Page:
I never left my baby's side unless my husband stayed with her. I told myself I was not going to leave her in case something happened like they all said it would. I have two older children Kristie, who is now 15, and Zachary, who is 12. They stayed and sung to her and read her books.
The hospital has a place called the “Hope House” that we were allowed to stay. It was like a hotel at the hospital. It was great because every once in a while I would get a few hours of sleep while Jay stayed with her. I believe that Madison did as well as she did because we were able to be by her side all the time.
Most of the nurses thought we were crazy because we wouldn't leave her side. I would just ask them, “Are you telling anyone else that they are going to lose their baby at least three times a day? How can you ask me to leave her?” If she was going to go to Heaven she would leave with us by her side - no matter how hard it was for us. It wasn't about what we wanted or how we felt any more. Everything we did we did for our baby. Day after day, she grew stronger and stronger and we finally went home after three weeks. But when we took her home they said that there was nothing else they could do for her. I was then told that she would have a week or so to live.
Because we felt he did not appreciate how much we value her life, that first surgeon is no longer Madison's doctor. When a stitch from her shunt surgery caused her to have brain-bleed, he refused to be pro-active about treating her. He said we just didn't want to accept the fact that our daughter would never do anything. I told him God gave me daughter and I would find a doctor that knew what the hell he was doing.
So, we took Madison to Riley Hospital, which is several hours away. We met with the wonderful Dr. Boaz who has been God-send to us. He was so understanding and actually listened to us. He looked at her and said that something was wrong. On December 20th my daughter had to have a surgery to remove the stitch down in her head – the one the first surgeon was so sure wasn't there. When he was done he told us that if I hadn’t pressed the issue, Madison would have ended up in the PICU with an external shunt for at least a month because it was getting that infected. I have now learned to listen to myself when it comes to her. I know her better than anyone else and no one will protect like I can.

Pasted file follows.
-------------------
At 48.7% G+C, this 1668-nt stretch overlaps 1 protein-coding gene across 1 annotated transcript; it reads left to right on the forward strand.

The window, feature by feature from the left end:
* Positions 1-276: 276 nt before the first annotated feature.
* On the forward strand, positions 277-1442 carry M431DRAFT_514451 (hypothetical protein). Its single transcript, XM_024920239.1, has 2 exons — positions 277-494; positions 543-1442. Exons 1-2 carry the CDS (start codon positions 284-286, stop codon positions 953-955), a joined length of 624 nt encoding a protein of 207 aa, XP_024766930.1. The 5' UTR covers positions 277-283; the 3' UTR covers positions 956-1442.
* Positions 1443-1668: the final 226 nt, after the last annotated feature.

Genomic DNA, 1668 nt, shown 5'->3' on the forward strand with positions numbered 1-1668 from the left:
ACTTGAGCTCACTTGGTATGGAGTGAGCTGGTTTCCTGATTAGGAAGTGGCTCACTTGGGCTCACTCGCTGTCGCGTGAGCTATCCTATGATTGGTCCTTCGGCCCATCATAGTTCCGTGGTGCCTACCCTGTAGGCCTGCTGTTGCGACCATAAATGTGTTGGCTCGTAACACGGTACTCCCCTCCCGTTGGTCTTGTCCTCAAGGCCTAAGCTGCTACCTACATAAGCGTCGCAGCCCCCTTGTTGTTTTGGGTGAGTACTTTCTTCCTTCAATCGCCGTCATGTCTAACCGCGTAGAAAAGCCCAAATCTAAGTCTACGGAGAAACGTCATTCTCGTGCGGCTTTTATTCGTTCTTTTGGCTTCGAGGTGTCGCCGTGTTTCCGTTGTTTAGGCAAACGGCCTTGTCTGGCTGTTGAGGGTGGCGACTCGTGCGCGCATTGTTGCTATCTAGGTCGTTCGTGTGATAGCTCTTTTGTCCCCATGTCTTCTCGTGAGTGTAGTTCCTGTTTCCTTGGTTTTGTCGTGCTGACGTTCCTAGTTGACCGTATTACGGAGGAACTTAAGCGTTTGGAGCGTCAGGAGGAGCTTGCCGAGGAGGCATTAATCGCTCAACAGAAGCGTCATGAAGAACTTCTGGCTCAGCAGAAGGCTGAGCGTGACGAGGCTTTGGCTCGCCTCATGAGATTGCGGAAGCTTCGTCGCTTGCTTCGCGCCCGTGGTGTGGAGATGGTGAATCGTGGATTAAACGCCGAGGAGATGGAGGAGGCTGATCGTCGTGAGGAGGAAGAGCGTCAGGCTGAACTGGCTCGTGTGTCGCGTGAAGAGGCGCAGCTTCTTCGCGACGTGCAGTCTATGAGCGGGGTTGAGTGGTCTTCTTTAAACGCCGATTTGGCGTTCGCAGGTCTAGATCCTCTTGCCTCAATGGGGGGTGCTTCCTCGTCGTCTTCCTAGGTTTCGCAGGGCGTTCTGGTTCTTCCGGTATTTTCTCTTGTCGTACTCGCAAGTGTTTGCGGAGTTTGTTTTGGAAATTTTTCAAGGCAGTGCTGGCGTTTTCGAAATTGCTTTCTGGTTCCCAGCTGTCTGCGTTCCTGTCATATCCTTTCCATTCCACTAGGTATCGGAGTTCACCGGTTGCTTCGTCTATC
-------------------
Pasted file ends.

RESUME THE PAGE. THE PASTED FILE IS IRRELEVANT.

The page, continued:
Madison is now 15 months old and the love of my life. I would not me the same without her. She can say 57 words and knows 9 baby signs. She can tell us where all her body parts are and she can say 4 colors. Madison could feed herself at 6 months and started talking. At 8 months she was able to sit up by her self. She can now crawl and walk if you hold on to her. Soon she will be able to walk all by herself. We give her therapy four times a week. All the doctors are so amazed with her now. They say they don't understand why she does what she does. I told them she is God's baby and that is why she does so well. Madison is my miracle and the best gift God has ever given me. I truly feel that I won the baby lottery!
I'm telling this story because I want to give other parents hope. I was given no hope by any of the doctors, so I wanted to be able to share her story. God is great and is in control of our lives! With Him we really can do anything!
Our friend Kelley has been really busy spreading hope to parents who find out their baby will be born with hydrocephalus. Check out her website, which has lots of new and gorgeous pictures of Madison and information for parents going down this path.